Tropical Storm Emily left Puerto Rico flooded and is now aimed at Haiti and the Dominican Republic. Haitian authorities are preparing to evacuate thousands of people who are still living in tents and temporary structures following last year's earthquake.
Tropical Storm Emily continues to track through the Caribbean at 14 mph bringing with it sustained winds of 50 mph and heavy rains, which caused severe flooding in Puerto Rico where the storm just brushed the island.
In Haiti authorities are urging residents to conserve food and water and safeguard their belongings as Emily approaches. Haiti has yet to recover from the devastating earthquake that hit the country in 2010, leaving almost almost a million people still without homes.
Accuweather meterologist Violeta Yas said , Haiti's biggest concern from the loosely organized storm will be flooding and mudslides.
Associated Press reports, "Haitian emergency authorities set aside a fleet of 22 large white buses in the event they needed to evacuate people from flooded areas. Emergency workers would then bus the people to dozens of schools, churches and other buildings that will serve as shelters."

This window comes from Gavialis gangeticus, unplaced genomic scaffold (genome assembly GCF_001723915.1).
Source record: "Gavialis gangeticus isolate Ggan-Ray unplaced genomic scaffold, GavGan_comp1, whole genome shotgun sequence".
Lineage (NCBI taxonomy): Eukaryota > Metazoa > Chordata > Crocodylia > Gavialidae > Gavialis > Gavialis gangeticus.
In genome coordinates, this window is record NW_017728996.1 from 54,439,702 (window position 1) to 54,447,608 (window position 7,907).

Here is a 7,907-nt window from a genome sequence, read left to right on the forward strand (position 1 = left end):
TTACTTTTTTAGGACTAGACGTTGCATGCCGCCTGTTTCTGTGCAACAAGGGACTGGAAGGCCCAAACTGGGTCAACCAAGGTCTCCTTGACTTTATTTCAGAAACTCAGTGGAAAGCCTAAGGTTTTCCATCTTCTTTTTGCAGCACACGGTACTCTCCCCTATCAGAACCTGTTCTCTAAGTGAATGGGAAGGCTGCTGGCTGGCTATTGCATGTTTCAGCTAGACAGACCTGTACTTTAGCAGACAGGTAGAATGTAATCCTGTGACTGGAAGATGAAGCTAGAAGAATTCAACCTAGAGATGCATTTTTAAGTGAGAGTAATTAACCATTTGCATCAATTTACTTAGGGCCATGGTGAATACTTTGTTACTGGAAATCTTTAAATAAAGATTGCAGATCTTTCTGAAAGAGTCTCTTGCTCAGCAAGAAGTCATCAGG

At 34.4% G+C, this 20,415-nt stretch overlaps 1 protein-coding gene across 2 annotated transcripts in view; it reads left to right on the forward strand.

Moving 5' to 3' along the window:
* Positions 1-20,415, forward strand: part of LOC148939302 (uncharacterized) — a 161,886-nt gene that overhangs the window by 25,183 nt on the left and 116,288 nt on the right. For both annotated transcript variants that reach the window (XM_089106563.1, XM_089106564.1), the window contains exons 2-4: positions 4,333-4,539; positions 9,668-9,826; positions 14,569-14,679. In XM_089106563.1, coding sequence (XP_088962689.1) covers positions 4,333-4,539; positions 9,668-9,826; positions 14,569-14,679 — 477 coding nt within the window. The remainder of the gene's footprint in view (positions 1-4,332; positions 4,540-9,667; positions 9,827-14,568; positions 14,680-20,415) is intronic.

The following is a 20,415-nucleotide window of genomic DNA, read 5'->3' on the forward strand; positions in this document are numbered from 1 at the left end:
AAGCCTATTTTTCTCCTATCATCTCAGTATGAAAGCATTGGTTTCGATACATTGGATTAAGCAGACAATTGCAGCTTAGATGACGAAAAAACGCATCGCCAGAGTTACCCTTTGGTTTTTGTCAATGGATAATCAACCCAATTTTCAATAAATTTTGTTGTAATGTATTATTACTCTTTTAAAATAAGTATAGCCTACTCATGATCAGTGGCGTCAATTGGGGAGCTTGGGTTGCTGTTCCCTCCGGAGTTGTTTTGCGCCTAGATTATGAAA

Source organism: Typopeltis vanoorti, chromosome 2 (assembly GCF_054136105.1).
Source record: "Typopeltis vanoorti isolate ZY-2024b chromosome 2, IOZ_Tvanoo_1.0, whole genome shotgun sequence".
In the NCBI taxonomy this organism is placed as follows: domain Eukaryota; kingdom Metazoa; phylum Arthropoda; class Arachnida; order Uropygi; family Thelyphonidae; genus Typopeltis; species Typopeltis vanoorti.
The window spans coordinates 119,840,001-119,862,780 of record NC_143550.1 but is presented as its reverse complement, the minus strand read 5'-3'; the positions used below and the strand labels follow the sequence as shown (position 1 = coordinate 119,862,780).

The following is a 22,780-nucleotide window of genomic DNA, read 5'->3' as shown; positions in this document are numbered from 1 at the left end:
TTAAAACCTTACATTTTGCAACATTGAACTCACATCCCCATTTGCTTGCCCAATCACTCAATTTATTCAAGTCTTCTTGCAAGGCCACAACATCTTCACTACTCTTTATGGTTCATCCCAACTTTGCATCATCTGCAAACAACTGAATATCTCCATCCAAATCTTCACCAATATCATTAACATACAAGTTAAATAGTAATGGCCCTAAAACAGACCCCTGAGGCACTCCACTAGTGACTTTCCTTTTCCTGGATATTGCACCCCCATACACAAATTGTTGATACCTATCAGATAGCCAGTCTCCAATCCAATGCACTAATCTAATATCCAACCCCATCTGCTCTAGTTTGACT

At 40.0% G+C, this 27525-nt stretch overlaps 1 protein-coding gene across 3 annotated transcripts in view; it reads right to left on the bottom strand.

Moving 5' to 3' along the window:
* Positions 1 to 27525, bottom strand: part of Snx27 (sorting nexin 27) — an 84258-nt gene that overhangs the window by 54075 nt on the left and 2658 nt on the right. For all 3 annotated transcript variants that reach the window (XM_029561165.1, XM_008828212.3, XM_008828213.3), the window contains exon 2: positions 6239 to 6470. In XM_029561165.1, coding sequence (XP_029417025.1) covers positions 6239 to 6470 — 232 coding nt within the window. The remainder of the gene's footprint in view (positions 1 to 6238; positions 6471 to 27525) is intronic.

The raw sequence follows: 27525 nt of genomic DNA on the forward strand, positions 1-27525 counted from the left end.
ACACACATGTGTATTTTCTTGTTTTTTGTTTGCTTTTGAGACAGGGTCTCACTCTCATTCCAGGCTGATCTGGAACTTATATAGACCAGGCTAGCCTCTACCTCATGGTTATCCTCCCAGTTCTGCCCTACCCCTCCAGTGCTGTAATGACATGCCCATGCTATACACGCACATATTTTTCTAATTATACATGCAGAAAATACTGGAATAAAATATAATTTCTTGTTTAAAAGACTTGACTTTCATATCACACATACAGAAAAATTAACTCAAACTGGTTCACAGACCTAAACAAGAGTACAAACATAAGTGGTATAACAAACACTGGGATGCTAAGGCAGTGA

Tropical Storm Emily aims for Haiti and the Dominican Republic.
"We're working day and night to be able to respond quickly in case we have any disasters," Marie Alta Jean-Baptiste, director of Haiti's Civil Protection Agency told AP.
Tropical Storm Warnings have been in effect in the Caribbean for Puerto Rico, Viequez, Culebra, The Dominican Republic, Haiti, Southeast Bahamas and Turks and Caicos Islands since Tuesday morning.
Emily is expected to continue to turn toward the northwest threatening the east coast of Florida by Saturday. The Weather Channel reported the storm still has a chance to become a hurricane after it leaves the islands and moves back over open water.